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Picture: 123RF
Picture: 123RF

When the National Treasury first published its Economic Policy Paper at the start of Cyril Ramaphosa’s presidency, its purpose was to set the agenda for discussions on economic policy within the ANC and to serve as a framework for the economic policy of a new government.

“Extraordinary measures” is what Ramaphosa claimed were required at the time, adding that central to this effort would be infrastructure construction and maintenance. Figures in the hundreds of billions have frequently been touted since then, with no sign of new public funding being made available for projects. During the Ramaphosa presidency few new government-led infrastructure projects of any significance have been initiated.    

These years have been characterised by growing anxiety, as the economy remains mired in stagnation and the government has failed to act decisively to address the many problems we face. The actions of the Competition Commission are just one such example. We can all agree that SA needs to become more competitive internationally. To do so, the country needs a reset as to how it views foreign direct investment (FDI).

The Competition Commission has been active in adjudicating acquisitions by foreign investors of local companies such as Clover and PepsiCo. But do these sorts of deals affect the economy’s engine room — the mid-market sector of businesses with a turnover of R300m-R800m that create employment and fund the government’s tax coffers as they grow?

When making acquisition decisions, the commission should adopt a pro-growth strategy. For instance, it ruled in the case of Clover that the new owners could not retrench staff for three years. Fair enough, but the effect of this “maintenance” decision was eroded by the fact that the company retrenched workers the moment the moratorium was over. I would encourage the commission that rather than restricting the ability of companies to do transactions, let them do so but on stringent pro-employment conditions that serve to stimulate their sector of the economy.

Economic engine room

Without pro-growth conditions of this nature, all FDI means is that assets change hands without any true new investment taking place. We need to see growth in our economic engine room as a means of getting other foreign investors excited to participate in SA as a new market. The present scenario might “tick the box” of FDI coming in, but if in reality assets are just swapping hands for the enrichment of a few shareholders, without doing anything meaningful in the economy at a grassroots level, it is of questionable value.

Those types of big deals will occur in any event without any need to stimulate them. What is needed is FDI that will actually change conditions on the ground. To attract FDI in the mid-market, foreign investors should be given comfort on issues such as BEE and power-grid availability, and for the commission to speak to a growth strategy. Through Ramaphosa’s economic strategy, many SA firms such as ours have flown the SA banner for FDI, but the country itself requires appropriate marketing.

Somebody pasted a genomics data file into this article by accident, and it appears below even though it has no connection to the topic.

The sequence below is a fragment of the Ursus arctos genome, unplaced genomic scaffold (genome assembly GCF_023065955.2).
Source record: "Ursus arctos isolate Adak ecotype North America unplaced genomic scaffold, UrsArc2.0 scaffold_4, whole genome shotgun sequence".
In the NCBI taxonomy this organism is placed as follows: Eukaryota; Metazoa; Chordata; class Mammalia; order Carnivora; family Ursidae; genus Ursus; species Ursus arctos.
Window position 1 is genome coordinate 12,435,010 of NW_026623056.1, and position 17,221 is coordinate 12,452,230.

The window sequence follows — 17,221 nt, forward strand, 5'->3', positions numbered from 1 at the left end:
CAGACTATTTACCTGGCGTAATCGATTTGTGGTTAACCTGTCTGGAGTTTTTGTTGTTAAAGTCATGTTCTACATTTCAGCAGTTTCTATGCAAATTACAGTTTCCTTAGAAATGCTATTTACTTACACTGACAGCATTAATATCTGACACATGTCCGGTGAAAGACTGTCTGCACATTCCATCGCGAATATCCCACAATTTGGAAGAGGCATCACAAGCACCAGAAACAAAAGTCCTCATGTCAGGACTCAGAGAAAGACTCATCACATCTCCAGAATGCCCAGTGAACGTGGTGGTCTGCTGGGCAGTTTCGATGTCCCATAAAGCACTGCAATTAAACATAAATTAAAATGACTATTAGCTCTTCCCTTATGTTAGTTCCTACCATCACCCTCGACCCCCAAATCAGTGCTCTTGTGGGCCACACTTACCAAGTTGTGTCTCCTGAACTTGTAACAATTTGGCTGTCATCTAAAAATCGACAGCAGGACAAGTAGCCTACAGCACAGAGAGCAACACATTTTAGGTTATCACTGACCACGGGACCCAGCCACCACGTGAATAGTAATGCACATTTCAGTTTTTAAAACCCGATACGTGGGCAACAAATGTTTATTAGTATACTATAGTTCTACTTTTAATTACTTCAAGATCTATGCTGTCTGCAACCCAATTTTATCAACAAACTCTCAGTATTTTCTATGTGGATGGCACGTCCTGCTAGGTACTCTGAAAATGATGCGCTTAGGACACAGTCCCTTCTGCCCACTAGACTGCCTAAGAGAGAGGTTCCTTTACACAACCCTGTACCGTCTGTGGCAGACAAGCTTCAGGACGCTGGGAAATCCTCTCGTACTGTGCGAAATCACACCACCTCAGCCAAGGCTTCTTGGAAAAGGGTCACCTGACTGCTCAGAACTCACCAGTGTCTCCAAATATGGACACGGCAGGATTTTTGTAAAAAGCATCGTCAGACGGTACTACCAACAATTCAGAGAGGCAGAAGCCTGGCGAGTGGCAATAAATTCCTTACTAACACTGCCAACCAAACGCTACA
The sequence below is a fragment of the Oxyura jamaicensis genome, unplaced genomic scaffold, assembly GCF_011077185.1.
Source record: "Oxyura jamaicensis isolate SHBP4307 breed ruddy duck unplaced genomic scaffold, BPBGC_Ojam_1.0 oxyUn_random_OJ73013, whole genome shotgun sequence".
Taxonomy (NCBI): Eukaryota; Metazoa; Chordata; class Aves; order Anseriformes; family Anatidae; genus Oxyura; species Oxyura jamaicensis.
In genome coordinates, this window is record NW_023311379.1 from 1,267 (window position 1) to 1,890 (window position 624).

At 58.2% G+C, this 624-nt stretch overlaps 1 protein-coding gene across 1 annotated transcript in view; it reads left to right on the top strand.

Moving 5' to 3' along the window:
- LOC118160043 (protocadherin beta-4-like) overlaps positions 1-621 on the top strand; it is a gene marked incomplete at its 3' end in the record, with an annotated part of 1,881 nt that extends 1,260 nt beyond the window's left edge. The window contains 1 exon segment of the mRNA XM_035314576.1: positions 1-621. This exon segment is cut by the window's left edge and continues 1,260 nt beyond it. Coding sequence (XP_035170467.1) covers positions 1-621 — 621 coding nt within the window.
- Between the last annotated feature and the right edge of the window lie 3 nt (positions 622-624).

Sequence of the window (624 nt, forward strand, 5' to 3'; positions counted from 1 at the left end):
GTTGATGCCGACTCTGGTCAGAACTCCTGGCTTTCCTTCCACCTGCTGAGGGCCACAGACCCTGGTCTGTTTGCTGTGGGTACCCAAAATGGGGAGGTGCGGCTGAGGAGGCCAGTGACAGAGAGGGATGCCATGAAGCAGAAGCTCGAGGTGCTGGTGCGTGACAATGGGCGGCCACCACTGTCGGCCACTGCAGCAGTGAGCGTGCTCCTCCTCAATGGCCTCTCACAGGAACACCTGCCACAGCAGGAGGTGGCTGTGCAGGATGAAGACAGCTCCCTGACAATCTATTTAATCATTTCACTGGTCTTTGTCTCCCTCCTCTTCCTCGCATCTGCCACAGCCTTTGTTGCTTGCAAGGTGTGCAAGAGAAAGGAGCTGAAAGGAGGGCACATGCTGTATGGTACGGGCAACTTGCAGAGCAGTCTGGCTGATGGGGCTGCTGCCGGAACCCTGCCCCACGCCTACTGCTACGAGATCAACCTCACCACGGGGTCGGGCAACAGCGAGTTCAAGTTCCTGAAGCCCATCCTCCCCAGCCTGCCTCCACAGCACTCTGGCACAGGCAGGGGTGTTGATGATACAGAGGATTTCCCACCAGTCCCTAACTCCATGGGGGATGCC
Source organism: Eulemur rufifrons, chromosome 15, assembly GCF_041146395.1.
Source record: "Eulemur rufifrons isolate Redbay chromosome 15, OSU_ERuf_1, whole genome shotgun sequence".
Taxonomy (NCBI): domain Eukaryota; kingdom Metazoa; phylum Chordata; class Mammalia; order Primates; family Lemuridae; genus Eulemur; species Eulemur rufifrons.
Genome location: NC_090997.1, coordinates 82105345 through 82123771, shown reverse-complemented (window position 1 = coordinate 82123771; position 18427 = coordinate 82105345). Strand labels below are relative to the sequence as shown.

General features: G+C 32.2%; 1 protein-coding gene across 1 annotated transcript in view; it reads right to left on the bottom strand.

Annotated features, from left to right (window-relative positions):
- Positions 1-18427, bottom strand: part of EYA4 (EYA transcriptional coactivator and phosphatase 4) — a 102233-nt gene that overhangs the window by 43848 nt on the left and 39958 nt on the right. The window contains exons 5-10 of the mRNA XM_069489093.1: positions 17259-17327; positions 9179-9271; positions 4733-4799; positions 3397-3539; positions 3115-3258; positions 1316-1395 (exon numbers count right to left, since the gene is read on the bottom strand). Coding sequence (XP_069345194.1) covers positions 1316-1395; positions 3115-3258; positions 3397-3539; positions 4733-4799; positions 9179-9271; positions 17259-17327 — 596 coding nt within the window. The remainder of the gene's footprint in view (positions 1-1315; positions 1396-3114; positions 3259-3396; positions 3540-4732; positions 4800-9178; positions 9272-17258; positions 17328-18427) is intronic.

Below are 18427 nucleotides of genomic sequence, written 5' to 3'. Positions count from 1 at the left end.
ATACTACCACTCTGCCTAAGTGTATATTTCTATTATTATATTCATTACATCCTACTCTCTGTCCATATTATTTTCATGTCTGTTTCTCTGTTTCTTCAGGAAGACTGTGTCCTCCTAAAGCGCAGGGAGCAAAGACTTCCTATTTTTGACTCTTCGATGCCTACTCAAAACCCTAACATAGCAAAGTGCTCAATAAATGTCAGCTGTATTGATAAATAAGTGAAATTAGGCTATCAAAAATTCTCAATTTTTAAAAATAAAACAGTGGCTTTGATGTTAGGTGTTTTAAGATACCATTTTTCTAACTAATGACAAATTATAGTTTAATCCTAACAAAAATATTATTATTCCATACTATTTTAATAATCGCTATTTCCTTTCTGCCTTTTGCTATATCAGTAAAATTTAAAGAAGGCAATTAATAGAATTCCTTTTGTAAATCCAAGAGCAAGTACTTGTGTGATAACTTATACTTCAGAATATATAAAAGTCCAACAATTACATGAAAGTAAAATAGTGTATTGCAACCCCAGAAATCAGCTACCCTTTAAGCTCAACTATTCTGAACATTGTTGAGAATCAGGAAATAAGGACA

To accomplish this would require many reforms to BEE, the power grid, the Competition Commission — as well as the creation of incentives for upskilling people to improve productivity and make SA more globally competitive. We cannot omit from strategic thinking that we live in an AI world where robots will increasingly perform the basic labour, so humans must have a high skills level to be employable.

FDI cannot be looked at in isolation. If a company invests locally it is looking at the long-term future of SA. It will be interested in BEE, in the power grid and infrastructure. SA does have a value proposition as a centre of manufacturing in an environment where logistics are globally becoming a bottleneck, and its currency makes the overhead structure here, relative to skills and capability, comparatively more favourable.

The types of clients we deal with are continuing to be successful and to employ new staff — they typically are in the market for new investors as part of their growth strategy. They are trading well, typically not because of the country’s macroeconomic environment but because of their internal qualities, such as good customer service.

However, SA needs thousands of these businesses being established monthly to get it to where it needs to be. We need investors who have a long-term sustainable view of the country as a home for their investment.

The alternative is to take an ever more isolationist view, which is unsustainable. In this scenario, as the country becomes less and less competitive, cheap imports will be increasingly entering it and local businesses will experience declining margins as they try compete. That in turn makes a local business uncompetitive from a global return perspective.

• Bahlmann is CEO at corporate advisory firm Deal Leaders International.

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